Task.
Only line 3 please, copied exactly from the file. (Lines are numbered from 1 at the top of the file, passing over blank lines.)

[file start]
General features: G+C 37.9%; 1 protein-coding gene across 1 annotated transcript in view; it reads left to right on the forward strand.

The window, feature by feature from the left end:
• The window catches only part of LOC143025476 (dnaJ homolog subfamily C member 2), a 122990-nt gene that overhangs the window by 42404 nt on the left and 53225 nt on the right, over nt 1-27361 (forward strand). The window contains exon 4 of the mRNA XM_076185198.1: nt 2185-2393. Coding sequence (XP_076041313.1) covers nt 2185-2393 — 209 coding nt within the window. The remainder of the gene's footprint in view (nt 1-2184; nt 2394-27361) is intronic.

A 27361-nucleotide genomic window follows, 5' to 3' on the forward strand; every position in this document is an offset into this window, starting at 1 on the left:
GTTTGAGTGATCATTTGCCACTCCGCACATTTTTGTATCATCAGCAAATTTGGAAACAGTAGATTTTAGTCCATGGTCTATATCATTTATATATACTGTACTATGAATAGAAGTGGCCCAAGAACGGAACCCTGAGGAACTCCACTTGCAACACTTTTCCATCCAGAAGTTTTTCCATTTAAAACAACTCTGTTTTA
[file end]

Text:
• The window catches only part of LOC143025476 (dnaJ homolog subfamily C member 2), a 122990-nt gene that overhangs the window by 42404 nt on the left and 53225 nt on the right, over nt 1-27361 (forward strand). The window contains exon 4 of the mRNA XM_076185198.1: nt 2185-2393. Coding sequence (XP_076041313.1) covers nt 2185-2393 — 209 coding nt within the window. The remainder of the gene's footprint in view (nt 1-2184; nt 2394-27361) is intronic.